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ASA Resources nears BNC exit

ASA Resources nears BNC exit

ASA resources

Chinese investors ASA Resources will finally exit local nickel producer Bindura Nickel Corporation (BNC) after agreeing to dispose of its majority shareholding to a “Zimbabwe-based mining entity”. “Shareholders are hereby informed that the transaction involving the sale of 74,73 percent of BNC’s issued shares to the above-mentioned party has been successfully concluded,” said BNC in a renewed cautionary yesterday.

“The transaction may have a material effect on the price of the company’s securities.”

This is the latest, and perhaps final attempt, in a series of attempts by ASA Resources to sell off the nickel producer, which it acquired in 2015.

It is now likely that technicalities like exchange control approvals from the authorities are the remaining hurdles.

ASA Resources’ assets in Zimbabwe include Bindura Nickel Corporation, Freda Rebecca Gold Mine and an agribusiness venture.

It also has copper and diamond operations in Congo and South Africa, respectively, as well another nickel mine in Botswana and a base metal exploration in the Democratic Republic of Congo (DRC).

Throughout last year, an unnamed third party was said to be a United Kingdom-based nickel producer with complementary interests in Southern Africa.

BNC’s problems worsened after allegations of financial impropriety arose around the parent firm’s directors.

ASA then chairman and CEO Yat Hoi Ning was sacked from ASA in April 2017 following allegations of fraud, of figures ranging between $4 million and $15 million related to subsidiary gold producer Freda-Rebecca.

Ning was appointed executive chairman of ASA Resources mid-2015 after the rancorous removal of founder and then CEO of Mwana Africa, Kalaa Mpinga.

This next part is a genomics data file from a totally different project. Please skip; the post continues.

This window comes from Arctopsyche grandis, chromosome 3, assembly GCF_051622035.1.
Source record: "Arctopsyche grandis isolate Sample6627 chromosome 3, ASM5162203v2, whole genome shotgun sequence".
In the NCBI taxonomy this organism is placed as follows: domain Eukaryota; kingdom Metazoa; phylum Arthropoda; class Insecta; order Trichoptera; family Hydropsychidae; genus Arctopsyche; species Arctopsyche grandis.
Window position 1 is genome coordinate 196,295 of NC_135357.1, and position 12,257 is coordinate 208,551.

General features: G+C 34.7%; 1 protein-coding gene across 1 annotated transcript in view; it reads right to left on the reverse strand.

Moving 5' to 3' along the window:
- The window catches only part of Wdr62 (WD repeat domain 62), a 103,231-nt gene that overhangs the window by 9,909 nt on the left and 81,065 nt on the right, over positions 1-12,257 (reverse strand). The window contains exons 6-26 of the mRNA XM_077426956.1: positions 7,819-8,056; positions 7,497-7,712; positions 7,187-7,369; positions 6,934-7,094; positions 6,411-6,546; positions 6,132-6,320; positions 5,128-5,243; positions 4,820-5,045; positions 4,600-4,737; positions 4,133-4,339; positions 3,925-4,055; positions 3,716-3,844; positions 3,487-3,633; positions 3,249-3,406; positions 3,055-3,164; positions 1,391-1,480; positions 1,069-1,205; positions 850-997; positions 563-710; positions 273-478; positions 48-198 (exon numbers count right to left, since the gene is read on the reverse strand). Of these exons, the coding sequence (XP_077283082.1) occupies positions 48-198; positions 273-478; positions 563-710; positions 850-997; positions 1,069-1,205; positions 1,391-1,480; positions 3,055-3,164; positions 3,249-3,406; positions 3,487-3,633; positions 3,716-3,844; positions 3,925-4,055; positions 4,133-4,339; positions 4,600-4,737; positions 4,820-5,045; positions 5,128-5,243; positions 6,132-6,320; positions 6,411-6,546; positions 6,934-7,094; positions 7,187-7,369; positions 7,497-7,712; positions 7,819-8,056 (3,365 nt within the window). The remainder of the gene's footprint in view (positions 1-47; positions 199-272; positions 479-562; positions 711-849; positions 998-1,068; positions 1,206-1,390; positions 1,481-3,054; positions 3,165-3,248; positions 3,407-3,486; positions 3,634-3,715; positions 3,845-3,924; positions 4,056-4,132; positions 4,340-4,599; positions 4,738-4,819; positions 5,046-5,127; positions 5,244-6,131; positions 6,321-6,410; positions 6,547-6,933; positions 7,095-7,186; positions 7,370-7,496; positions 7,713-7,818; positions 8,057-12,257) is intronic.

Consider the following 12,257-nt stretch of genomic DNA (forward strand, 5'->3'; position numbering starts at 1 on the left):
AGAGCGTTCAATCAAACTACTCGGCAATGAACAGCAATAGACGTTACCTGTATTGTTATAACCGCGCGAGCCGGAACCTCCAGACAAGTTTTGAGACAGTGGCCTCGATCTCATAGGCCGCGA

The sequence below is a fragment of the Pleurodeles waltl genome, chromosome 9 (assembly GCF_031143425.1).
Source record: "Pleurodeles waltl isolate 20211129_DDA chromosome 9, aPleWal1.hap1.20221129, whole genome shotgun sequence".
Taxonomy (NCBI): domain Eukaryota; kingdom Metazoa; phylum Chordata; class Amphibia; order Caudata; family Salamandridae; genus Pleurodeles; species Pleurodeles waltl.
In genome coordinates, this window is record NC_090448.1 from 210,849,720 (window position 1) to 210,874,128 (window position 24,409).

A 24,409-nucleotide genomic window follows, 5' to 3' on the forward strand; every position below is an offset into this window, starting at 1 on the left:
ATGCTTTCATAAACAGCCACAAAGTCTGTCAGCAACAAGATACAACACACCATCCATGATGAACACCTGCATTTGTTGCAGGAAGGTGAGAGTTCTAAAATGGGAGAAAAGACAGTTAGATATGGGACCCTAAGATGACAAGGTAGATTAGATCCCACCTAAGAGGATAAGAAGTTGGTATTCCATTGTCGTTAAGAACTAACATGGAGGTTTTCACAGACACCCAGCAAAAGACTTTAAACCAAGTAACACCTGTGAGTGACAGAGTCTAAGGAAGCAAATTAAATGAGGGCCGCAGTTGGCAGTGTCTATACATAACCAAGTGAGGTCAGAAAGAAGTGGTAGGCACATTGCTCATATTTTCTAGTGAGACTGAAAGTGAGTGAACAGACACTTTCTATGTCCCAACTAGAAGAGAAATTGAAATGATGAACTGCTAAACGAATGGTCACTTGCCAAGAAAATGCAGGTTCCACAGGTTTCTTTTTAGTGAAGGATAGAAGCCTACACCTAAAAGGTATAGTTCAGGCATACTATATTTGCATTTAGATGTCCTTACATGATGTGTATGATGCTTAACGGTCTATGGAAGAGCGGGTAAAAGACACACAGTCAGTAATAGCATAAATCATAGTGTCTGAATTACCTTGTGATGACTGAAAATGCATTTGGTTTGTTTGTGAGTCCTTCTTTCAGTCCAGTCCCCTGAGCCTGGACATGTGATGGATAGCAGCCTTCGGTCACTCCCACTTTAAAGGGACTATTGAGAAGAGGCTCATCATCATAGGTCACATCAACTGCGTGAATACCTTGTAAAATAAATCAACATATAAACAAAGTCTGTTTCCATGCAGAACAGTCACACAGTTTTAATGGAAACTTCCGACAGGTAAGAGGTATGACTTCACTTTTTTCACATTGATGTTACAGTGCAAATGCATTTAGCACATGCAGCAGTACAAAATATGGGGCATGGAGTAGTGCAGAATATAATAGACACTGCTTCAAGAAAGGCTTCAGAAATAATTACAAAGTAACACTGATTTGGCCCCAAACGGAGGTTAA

Also sacked at the time was BNC chairman Yim Kwan and Freda Rebecca financial controller Roy Shum.

The ASA Resource group had been struggling to pay creditors when debts fall due, indicative of problems lying deeper than the on-going shareholder spats.

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BNC has since halted its smelter construction project and is now completely focusing on the shaft deepening project as the miner aims to boost production in view of an anticipated increase in the global price of nickel.

The wait-and-see attitude on the smelter project is largely hinged on the price of the commodity.

Nickel prices have averaged US$12 000 per tonne since 2015 compared to the average London Metal Exchange (LME) price of US$16 000 per tonne forecast and the industry players are anticipating that the price could have significant uptick going forward driven by an upsurge in demand.

For the year to March 31, 2019 the nickel producer recorded a profit after tax of US$13,5 million, compared to the US$5,8 million prior year comparable.

Revenue for the period rose 1 percent to US$54 million from US$53,6 million in the comparable period last year_The Herald

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